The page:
New South Wales’ coal mining industry could disappear entirely as early as 2042 if global efforts to reduce emissions are successful, knocking 0.6 per cent off the state’s GDP and causing 22,000 job losses, according to a new state government report.
But the cost to GDP could be significantly mitigated through the rapid replacement of petrol cars with electric vehicles, boosting demand for locally generated electricity rather than imported petroleum. Under that scenario, the death of coal would cost NSW around 0.4 per cent of GDP by 2061.
The swift, early rise of EVs – hitting 5 million registered vehicles on the road in the 2050s – would help to ensure an orderly transition to a low-carbon grid and wider economy, protecting the state from the ravages of a messy, poorly managed transition, the report says.
Such a “disorderly” transition, it says, would be the most costly to GDP of all scenarios, even if it were accompanied by strong coal exports.
The rapid uptake of EVs envisaged in the “higher EVs scenario”, meanwhile, would likely require far more aggressive incentives at a federal level, something the Morrison government has shown a singular lack of interest in. Last month EVs made up less than 1 per cent of new car sales.
NSW is one of the world’s biggest coal exporters. Last year it produced 200 million tonnes of coal, 86 per cent of which was shipped overseas. Most of that was thermal coal used to generate electricity.
Thermal coal is generally first in the firing line in efforts to reduce emissions, because it is the most carbon intensive of all fossil fuels and, unlike metallurgical coal, it is easy to replace with lower carbon alternatives, from gas to renewables.
In the study accompanying its five-yearly Intergenerational Report, released on Monday, the NSW government said commitments by Australia’s three biggest export markets – Japan, China and South Korea – to reduce emissions to net zero by 2050 or 2060 could at best halve coal exports over the next 20 years, at worst destroy them completely.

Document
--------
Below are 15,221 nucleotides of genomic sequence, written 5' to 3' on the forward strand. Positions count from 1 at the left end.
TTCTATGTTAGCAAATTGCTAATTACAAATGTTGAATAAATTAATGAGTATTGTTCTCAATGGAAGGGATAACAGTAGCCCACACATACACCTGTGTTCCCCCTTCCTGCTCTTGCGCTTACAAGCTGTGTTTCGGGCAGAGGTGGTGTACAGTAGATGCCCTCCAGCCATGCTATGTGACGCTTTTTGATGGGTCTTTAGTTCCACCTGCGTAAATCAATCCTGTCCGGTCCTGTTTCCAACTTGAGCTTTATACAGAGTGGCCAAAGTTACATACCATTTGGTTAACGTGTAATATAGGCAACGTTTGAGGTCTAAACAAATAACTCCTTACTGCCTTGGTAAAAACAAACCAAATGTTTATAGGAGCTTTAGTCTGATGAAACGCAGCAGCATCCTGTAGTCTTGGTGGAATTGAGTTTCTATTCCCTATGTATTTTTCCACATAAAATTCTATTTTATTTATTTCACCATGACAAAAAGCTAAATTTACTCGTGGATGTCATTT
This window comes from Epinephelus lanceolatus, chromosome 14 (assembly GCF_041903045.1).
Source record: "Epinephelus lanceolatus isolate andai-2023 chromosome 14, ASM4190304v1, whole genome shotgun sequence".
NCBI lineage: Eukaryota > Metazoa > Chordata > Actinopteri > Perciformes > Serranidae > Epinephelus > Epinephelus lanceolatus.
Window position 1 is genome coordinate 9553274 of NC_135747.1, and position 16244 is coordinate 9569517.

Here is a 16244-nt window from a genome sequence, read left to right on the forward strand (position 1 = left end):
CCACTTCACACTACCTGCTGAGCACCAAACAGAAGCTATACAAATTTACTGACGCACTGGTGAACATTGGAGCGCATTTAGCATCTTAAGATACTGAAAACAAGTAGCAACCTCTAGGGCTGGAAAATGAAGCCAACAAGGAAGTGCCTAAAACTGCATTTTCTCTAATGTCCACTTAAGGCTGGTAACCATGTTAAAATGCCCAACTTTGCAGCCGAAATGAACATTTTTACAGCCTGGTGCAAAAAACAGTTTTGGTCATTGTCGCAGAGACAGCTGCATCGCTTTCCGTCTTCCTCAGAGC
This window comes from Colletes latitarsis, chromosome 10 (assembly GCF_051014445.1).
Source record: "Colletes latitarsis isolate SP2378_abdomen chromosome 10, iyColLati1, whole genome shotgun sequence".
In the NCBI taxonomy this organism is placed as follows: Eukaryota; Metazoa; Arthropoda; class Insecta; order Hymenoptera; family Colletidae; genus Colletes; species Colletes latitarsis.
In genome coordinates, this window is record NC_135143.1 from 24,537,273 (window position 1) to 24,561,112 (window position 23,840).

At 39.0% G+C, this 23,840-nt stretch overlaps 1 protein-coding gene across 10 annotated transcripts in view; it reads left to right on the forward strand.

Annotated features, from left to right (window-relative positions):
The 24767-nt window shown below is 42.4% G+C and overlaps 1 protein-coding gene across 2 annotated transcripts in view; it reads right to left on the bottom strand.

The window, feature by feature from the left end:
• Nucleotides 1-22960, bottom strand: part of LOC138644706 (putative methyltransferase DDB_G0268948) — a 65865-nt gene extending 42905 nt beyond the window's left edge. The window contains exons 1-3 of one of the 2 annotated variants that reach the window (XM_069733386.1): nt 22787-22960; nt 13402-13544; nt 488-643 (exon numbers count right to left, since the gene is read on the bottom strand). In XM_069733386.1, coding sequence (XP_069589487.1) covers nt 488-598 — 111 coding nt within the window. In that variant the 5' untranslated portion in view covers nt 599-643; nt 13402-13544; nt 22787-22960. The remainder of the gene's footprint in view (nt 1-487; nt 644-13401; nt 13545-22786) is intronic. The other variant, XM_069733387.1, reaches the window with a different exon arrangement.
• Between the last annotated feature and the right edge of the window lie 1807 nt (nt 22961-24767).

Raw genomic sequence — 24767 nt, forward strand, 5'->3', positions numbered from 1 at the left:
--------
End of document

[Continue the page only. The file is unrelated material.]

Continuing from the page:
It said even if coal exports defied expectations and stayed relatively strong, 75 per cent of the state’s 22,000 coal mining jobs would be lost.
And it warned that if stronger-than-expected coal demand was combined with a “disorderly” transition to a low-carbon economy, that would be a net negative for the state, knocking almost 1 per cent off GDP by 2062.
And that’s before considering the complicated climate impacts of a scenario in which countries continue to burn coal without regard for the global carbon budget. At current emission rates the world has about 7 years before 1.5 degrees of warming is locked in.
It’s a radical change of tune from the NSW government’s last Intergenerational Report in 2016, which predicted coal exports would rise steadily for the next 40 years.
As far as carbon budgets are concerned, we knew then pretty much what we know now, so the government’s bullish projection in 2016 was essentially a declaration of faith that climate change mitigation efforts would fail. But since then the global mood – and that within the NSW Liberals – has shifted markedly, forcing a rethink.
The NSW government modelled three potential scenarios for the state’s coal mining industry: high global demand, reference case, and low global demand.
In all three scenarios coal exports fall significantly, while coal mining jobs fall between 75 per cent and 100 per cent by the middle of the century.
Under the most optimistic case (optimistic for the coal industry, that is, not the climate), coal exports would rise until 2027, then fall to about half their current levels by 2061. In the low coal demand scenario, exports would end entirely by around 2042. In all scenarios, employment will plummet.
In the scenario of low global demand for coal, the report said higher uptake of electric vehicles “significantly moderates the negative economic impacts of lower global coal demand.
“This is because electric vehicles are powered by domestically produced and relatively inexpensive electricity, rather than imported petrol,” the report said.
“Under the slow and disorderly transition scenario, higher and more volatile electricity prices, combined with lower uptake of electric vehicles have a significant negative impact on economic growth, and result in growth being lower than under the reference case, despite higher global coal demand supporting higher coal production,” it said.
James Fernyhough is a reporter at RenewEconomy. He has worked at The Australian Financial Review and the Financial Times, and is interested in all things related to climate change and the transition to a low-carbon economy.